What’s Missing from “Modern” Tantra? Part Two…

This is e-letter is not intended for persons under the age of 18.

Dear Friend,

Last issue I covered some of the basic premises of “modern tantra.”
Here’s what the new-age influenced movement has missed from traditional tantra:

While it may include sexuality and love as a wondrous part of spiritual experience, Traditional tantra teaches that success depends mostly on individual sadhana or practice. Granted, spontaneous lovemaking can be a spiritual union and creates an enormous amount of energy, but over time it is only as fruitful as the emotional and spiritual development of the individual lovers allows.

Consider this: If you prepare a meal, the meal is only as good as the freshness, purity, and nuanced flavors of the ingredients you make it with. Knowing a bunch of fancy cooking techniques, but only using poor, flavorless, or artificial ingredients, will just give a lot of
exotic looking, but ultimately bland, stale and flavorless food.

Now think of that meal as a tantric sexual practice, think of the ingredients as the lovers, and think of the cooking techniques as the sexual techniques, and you have the picture.

Neo tantrics place 80% emphasis on the cooking techniques and 20% on improving the quality of the ingredients.

Real tantrics place 90% emphasis on improving the quality of the ingredients and another 50% emphasis on improving the cooking techniques. Yes, I’m aware that those numbers add up to more than 100%. So you get the picture then…

Real tantrics do individual practices of purification, devotion, sensitization, and focus. A few of their many tools are physical exercises, diet, contemplation, concentration, visualization, mantra, relaxation exercises, methods of touching, expansion of awareness, and more.

Why? Because sex can create as many social masks, illusions, and obstacles as it strips away. Even 8-hour long, multiorgasmic, emotionally satisfying lovemaking. So the tantric needs to constantly observe herself, from solitude as well as lovemaking, to catch the ego when it gets in the way of seeing true self-nature (whether “good” or “bad”).

Most Neo-Tantrists never learned the full practices used to prepare the individual for maithuna (ritual union), because they themselves learned from New-Age gurus in a time when “anything goes” was the norm. The vast majority of Neo-tantric gurus today were at one time disciples of Osho (nee “Sri” Bhagwaan Rajneesh), who actually began his own spiritual life and achieved realization as a renunciate (*not* a tantric), and whose own knowledge of left-hand-path tantra came mostly from reading written works, not from initiation. Tantra, as you can imagine, was an easier sell to New Age “seekers” than renunciate meditation.

So the Neo-Tantrist gurus’ own knowledge of tantra, especially its higher practices, frequently has some big holes. The yogic practices they prescribe are usually cobbled together from American hatha yoga and watered-down tantric and Taoist visualizations and awareness meditations. These practices help, to be sure, and can achieve some sexual and emotional healing. But they will rarely lead to an awareness beyond the physical and pranic bodies. Tantrics seek the Source with more than just lip service.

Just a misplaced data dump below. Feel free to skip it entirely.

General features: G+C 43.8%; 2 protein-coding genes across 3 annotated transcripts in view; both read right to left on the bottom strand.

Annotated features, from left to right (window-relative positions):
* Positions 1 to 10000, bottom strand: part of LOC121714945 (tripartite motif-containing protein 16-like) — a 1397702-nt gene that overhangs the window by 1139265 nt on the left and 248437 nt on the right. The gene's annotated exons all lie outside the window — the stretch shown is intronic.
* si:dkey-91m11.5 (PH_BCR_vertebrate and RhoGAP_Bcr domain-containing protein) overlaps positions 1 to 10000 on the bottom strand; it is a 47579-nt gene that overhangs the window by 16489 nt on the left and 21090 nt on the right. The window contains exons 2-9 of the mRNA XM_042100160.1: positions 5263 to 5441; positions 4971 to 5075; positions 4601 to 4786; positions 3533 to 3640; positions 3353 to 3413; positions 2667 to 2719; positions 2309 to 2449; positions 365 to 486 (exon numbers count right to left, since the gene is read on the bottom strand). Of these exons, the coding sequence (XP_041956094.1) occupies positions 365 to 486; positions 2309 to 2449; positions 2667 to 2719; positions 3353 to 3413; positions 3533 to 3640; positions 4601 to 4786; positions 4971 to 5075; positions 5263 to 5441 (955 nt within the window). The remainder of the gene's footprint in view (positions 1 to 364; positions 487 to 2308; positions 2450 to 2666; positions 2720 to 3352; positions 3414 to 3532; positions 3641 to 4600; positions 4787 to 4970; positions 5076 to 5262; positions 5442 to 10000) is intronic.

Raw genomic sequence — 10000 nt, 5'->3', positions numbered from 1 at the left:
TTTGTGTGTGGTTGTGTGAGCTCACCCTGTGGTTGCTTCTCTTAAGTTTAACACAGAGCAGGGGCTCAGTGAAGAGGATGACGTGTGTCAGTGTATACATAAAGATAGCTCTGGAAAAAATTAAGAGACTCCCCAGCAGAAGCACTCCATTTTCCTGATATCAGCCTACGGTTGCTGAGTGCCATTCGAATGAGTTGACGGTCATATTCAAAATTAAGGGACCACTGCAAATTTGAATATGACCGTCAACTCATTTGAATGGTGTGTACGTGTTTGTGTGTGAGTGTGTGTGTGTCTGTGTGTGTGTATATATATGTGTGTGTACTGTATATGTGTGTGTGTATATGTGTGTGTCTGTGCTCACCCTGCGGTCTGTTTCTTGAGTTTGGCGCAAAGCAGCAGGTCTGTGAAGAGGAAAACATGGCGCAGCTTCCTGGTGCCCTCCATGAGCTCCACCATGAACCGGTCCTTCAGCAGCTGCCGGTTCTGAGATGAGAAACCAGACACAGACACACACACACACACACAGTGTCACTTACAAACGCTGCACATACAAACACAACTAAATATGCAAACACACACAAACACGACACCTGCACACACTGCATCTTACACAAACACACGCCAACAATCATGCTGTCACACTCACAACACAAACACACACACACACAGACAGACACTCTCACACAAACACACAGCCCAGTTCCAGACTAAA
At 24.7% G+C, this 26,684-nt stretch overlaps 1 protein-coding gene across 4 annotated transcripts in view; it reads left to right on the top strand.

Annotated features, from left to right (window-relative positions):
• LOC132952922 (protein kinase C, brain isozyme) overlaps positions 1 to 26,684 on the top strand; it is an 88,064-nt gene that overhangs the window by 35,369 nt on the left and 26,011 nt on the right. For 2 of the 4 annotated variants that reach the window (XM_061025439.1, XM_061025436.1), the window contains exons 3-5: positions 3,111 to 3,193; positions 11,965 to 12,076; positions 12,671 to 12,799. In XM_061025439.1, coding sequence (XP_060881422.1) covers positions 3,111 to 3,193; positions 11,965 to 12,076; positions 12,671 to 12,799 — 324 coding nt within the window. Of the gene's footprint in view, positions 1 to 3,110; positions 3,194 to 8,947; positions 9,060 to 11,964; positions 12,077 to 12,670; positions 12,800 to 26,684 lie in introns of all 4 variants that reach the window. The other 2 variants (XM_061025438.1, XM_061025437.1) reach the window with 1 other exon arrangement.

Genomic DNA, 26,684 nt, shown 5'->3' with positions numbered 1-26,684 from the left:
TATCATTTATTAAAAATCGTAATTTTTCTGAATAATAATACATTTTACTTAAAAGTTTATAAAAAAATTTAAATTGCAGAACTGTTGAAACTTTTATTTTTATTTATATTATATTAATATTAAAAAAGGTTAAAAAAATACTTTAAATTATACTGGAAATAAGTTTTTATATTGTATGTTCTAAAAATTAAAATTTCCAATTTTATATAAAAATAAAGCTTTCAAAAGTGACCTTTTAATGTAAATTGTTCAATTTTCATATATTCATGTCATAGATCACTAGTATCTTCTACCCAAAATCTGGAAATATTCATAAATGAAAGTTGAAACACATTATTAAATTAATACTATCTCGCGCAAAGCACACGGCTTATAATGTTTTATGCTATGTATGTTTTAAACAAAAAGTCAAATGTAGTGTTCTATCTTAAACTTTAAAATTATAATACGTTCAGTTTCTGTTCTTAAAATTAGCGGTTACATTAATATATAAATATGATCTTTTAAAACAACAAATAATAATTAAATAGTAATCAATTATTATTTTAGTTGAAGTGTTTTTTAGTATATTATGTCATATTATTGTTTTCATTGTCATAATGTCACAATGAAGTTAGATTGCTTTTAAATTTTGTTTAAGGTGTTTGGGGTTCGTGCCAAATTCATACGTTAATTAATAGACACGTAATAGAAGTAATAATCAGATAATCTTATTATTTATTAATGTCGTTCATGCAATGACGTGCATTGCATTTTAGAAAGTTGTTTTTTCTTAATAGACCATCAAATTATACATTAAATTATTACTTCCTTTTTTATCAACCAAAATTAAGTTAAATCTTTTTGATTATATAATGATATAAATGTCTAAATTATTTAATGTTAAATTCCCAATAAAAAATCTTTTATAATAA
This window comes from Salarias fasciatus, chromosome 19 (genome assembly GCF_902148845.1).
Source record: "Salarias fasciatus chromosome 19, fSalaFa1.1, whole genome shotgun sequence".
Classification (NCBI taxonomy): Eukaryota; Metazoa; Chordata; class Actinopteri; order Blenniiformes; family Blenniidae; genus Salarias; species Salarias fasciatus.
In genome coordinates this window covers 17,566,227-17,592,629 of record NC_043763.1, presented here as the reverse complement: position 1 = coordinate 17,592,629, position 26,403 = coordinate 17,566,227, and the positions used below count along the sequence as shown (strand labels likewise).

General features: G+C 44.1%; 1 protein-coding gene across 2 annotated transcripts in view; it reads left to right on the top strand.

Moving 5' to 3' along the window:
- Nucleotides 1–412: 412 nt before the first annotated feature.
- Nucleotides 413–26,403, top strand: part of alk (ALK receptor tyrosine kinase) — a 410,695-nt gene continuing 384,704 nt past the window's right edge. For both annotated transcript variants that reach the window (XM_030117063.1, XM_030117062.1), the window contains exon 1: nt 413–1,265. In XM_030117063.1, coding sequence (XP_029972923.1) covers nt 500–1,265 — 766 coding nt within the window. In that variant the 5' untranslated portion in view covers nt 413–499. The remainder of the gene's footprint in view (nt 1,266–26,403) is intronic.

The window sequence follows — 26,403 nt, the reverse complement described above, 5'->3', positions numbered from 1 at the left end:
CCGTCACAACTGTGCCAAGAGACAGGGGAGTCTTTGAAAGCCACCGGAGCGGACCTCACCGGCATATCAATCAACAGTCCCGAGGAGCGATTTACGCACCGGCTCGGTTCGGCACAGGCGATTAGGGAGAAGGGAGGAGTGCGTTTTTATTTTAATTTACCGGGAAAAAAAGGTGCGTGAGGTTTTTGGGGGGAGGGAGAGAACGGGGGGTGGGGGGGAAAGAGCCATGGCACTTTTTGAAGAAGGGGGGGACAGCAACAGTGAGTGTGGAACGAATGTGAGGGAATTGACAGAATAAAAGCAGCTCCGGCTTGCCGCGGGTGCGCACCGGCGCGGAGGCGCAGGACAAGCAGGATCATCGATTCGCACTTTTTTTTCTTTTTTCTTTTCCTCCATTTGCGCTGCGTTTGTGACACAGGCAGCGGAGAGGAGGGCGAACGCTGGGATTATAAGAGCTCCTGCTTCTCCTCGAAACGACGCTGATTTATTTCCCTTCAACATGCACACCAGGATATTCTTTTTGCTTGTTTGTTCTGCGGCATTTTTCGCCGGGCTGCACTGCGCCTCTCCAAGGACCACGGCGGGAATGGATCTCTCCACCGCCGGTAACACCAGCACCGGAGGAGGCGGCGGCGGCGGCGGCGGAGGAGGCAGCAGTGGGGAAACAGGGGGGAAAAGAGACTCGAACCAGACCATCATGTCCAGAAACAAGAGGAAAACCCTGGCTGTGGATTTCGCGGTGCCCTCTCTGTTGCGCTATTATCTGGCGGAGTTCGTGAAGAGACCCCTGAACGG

One of the outcomes of Neo-Tantra’s incomplete knowledge of tantric sexual practices is that most Neo-Tantrists have sexual and throat centers developed way out of balance with their root, navel, heart, third eye, and crown. Here’s why:

The Neo-Tantrist elevation of the female G-spot orgasm as the be-all of orgasmic potential emphasizes the activation of yoni chakra (a small center in the middle of swadisthana, the sex center), and the “Ahhhh” vocalization they recommend making on exhalation opens the throat center, vishudda. The “oceanic” g-spot orgasm is really a swadishana-vishudda orgasm. It’s delicious, but real tantrics know that there are way deeper orgasms than even the most powerful g-spot orgasm, and it, like any experience, should be enjoyed sometimes, but not all the time. Why? There are orgasmic points deep within the vagina, known for millenia to tantrics, that modern sexologists have only begun to understand in the last two years. And they have nothing
to do with “female ejaculation.”But they do open out a more complete bodily and non-bodily pleasure than even a g-spot orgasm. Besides, tantrics have another focus they know is beyond orgasm…

For real tantrics, orgasms are gravy. The meal is opening the state of ananda (spiritual bliss, which is caused by release of DMT by the pineal gland, causing an orgasm-like explosion or radiance in the brain that may last for weeks or months…). Or even better, the experience of tremendously peaceful, though less ecstatic realization which can follow ananda. But that’s only if one learns through tantric meditation to steer the ship of one’s own mind and senses…

By today’s quick-fix standards, authentic tantra is a gradual path (ironic, because traditionally, tantra is the “fast” lane to enlightenment…) It does take a couple of years to achieve basic mastery… a very fun, awakening couple of years… but the process opens up the possibilities of life, love, and consciousness at a level that cannot be matched by modern modalities. Mastery of a sport or profession make take a decade or more… it certainly seems worth the investment understand the workings of your own mind, body, and sexuality.

To learn more about the path of tantra, in all of its well-rounded glory, look here::
and to find out about about practicing tantric lovemaking (maithuna) with your partner invest here:
Smile, breathe right, and keep your tongue up!
Tao Semko

  • December 5, 2012